Just don’t tell Mrs. Stone, my high school geometry teacher. She always said I would one day appreciate math.

- Scott

p.s. You can still buy this chalk here

I Am No da Vinci… Thank Goodness!


Leonardo da Vinci is known to one and all as the iconic figure of the Renaissance era. His area of interest were ass wide ranging as they were impressive and included invention, drawing, painting, sculpting, architecture, science, music, mathematics, engineering, literature, anatomy, geology, astronomy, botany, writing, history, and cartography. Whew!

This week the world paused for a moment to celebrate his extraordinary life and accomplishments on the 500th anniversary of his passing. As a part of the homage CNN produced a retrospective and timeline of his life. The interesting and interactive web portal allows you to enter your age and see exactly what Leonardo was working on when he was your age. (Do not proceed if your ego is frail or you're struggling with self-esteem issues).

Ugh… Well here it goes. I typed in my age (52) and here is what appeared:

"At the age of 52, having completed the sketch of the Vitruvian Man and painting of the Last Supper, Leonardo began work on his most famous masterpiece, the Mona Lisa (I don't need to hyperlink that do I?). He was also working on a monumental mural at Florence's Palazzo Vecchio, (The Battle of Anghiari) which would have been his largest painting at more 56 feet in length."

Seriously!? Like my feelings of inadequacy and self-doubt weren’t enough, now I have to use the "Grand Master of all things" as my mid-life (crisis) measuring stick?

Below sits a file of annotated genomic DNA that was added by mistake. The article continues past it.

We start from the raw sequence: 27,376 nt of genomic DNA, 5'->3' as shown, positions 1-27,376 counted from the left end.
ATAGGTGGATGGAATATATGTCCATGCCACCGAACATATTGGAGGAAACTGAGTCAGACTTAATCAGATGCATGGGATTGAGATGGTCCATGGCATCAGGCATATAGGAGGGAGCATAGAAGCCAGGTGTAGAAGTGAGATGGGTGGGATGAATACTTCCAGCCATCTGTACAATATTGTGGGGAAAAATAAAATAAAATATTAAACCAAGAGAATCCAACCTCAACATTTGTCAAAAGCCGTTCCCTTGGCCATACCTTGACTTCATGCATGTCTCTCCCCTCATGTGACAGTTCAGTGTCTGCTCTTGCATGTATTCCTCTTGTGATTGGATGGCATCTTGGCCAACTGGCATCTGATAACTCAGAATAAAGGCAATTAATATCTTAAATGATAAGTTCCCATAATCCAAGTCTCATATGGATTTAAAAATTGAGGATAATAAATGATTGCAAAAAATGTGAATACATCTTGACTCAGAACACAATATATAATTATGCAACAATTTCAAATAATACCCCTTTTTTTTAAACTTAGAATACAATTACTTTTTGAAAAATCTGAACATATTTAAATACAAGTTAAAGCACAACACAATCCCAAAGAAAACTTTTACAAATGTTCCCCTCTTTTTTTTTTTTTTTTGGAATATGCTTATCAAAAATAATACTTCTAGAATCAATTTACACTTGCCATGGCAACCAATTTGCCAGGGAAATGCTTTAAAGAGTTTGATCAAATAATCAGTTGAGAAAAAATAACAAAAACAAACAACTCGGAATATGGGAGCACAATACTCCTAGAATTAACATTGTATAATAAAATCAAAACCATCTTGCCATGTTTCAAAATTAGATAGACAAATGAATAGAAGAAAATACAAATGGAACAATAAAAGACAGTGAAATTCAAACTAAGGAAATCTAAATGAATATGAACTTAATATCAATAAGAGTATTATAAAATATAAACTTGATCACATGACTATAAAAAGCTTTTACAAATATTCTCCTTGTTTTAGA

That not enough to make you want to crawl back in to bed and contemplate the insignificance of your life? Well there’s more. It turns out that in addition to painting some of the world’s greatest masterpieces, by his 51st birthday he had about had enough spare time to sketch out designs for the first helicopter, adding machine, parachute, military tank, double decker bridge and wait for it…. city of the future!

Clearly, I am no da Vinci.

Many historians regard Leonardo as the prime example of a Universal Genius and marvel at the fact that his singular greatness seemed to know no bounds. 

After extraordinary life and art, expression and invention, Leonardo da Vinci died at 67 years of age on May 2, 1519, leaving two notable holes in his expansive body of work.

Music and education.

Yep, that’s right, to the best of our (documentable) knowledge, da Vinci was never a true musician or a teacher. Yes, his work inspired and helped to educate but there is no evidence that he formally taught. And while It is considered Leonardo thought music second only to painting in the importance of his artistic talents, history has left us with little in the way of written evidence regarding his musical abilities other than a few very brief melodies. And while he designed several musical instruments, there is no evidence he could actually play them.

After celebrating his enumerable impact and incomparable mind last week and this incredible profession we call our own this week. Let’s wonder in the fact that the things that eluded history’s greatest mind, are things you do with ease each and every day.

Yes, it’s true, I am no da Vinci. But then again, he was no music educator.

Happy Teacher Appreciation Week.